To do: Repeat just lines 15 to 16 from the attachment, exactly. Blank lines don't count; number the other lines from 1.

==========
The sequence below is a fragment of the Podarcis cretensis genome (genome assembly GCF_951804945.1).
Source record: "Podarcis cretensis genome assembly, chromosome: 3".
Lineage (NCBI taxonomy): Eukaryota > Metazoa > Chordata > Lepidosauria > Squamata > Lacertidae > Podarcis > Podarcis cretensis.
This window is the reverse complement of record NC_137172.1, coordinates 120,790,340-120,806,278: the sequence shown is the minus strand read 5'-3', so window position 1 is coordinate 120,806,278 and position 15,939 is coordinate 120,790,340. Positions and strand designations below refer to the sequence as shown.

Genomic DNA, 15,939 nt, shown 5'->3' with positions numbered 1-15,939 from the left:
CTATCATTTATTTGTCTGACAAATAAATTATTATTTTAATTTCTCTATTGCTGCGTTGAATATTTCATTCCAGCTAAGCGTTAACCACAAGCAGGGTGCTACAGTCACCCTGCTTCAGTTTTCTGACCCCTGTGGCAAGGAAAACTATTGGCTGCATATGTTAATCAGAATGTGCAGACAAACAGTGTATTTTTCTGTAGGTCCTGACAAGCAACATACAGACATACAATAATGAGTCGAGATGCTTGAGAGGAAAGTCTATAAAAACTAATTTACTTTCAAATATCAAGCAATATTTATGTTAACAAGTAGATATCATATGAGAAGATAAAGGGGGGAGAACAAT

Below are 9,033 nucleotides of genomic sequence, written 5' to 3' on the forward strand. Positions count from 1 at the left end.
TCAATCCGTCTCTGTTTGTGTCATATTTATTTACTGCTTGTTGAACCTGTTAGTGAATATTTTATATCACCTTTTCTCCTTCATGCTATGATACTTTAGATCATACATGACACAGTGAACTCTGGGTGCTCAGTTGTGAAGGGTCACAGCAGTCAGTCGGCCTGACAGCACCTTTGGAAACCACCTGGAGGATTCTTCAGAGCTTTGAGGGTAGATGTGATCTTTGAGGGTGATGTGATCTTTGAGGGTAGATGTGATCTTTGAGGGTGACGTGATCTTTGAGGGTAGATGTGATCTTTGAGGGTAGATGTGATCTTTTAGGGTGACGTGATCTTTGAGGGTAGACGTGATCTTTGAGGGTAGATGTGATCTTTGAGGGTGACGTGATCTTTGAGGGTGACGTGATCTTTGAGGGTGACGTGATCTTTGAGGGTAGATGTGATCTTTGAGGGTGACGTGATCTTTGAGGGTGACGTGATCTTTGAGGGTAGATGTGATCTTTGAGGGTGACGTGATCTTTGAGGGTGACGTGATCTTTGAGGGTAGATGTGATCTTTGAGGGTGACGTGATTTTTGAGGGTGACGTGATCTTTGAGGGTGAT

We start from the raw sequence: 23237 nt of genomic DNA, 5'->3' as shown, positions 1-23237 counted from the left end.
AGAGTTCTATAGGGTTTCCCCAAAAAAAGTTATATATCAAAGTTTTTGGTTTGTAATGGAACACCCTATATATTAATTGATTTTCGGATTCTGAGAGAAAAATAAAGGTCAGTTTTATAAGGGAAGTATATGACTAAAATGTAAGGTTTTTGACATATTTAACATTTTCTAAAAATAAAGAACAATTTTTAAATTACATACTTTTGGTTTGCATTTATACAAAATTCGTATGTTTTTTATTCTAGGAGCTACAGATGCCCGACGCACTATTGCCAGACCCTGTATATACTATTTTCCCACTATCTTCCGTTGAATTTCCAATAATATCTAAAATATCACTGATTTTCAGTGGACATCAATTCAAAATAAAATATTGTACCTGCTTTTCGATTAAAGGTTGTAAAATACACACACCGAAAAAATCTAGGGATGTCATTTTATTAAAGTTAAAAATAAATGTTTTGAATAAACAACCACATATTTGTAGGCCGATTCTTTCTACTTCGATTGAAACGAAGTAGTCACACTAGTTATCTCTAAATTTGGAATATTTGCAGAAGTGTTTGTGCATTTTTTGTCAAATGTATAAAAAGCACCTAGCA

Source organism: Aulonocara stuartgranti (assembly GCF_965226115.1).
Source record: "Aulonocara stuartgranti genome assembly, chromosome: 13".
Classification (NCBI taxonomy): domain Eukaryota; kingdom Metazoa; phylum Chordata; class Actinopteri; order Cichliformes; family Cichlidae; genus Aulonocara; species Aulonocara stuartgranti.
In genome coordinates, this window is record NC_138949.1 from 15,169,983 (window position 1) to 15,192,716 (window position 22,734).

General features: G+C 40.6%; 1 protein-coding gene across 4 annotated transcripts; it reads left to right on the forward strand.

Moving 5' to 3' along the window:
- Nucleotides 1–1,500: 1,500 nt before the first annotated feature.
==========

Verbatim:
General features: G+C 40.6%; 1 protein-coding gene across 4 annotated transcripts; it reads left to right on the forward strand.

Moving 5' to 3' along the window: